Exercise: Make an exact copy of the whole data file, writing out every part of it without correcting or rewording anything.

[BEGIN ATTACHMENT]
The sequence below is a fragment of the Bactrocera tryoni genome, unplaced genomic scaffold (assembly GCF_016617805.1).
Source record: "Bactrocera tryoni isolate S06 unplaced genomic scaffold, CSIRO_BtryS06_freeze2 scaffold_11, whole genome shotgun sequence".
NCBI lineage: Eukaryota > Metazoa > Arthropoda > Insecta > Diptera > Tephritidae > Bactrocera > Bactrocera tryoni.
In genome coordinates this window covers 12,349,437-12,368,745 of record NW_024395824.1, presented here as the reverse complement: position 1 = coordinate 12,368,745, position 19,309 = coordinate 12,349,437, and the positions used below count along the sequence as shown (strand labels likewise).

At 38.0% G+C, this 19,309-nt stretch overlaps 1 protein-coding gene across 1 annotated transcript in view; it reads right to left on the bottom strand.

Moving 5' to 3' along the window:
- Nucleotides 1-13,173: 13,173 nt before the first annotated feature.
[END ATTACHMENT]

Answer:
The sequence below is a fragment of the Bactrocera tryoni genome, unplaced genomic scaffold (assembly GCF_016617805.1).
Source record: "Bactrocera tryoni isolate S06 unplaced genomic scaffold, CSIRO_BtryS06_freeze2 scaffold_11, whole genome shotgun sequence".
NCBI lineage: Eukaryota > Metazoa > Arthropoda > Insecta > Diptera > Tephritidae > Bactrocera > Bactrocera tryoni.
In genome coordinates this window covers 12,349,437-12,368,745 of record NW_024395824.1, presented here as the reverse complement: position 1 = coordinate 12,368,745, position 19,309 = coordinate 12,349,437, and the positions used below count along the sequence as shown (strand labels likewise).

At 38.0% G+C, this 19,309-nt stretch overlaps 1 protein-coding gene across 1 annotated transcript in view; it reads right to left on the bottom strand.

Moving 5' to 3' along the window:
- Nucleotides 1-13,173: 13,173 nt before the first annotated feature.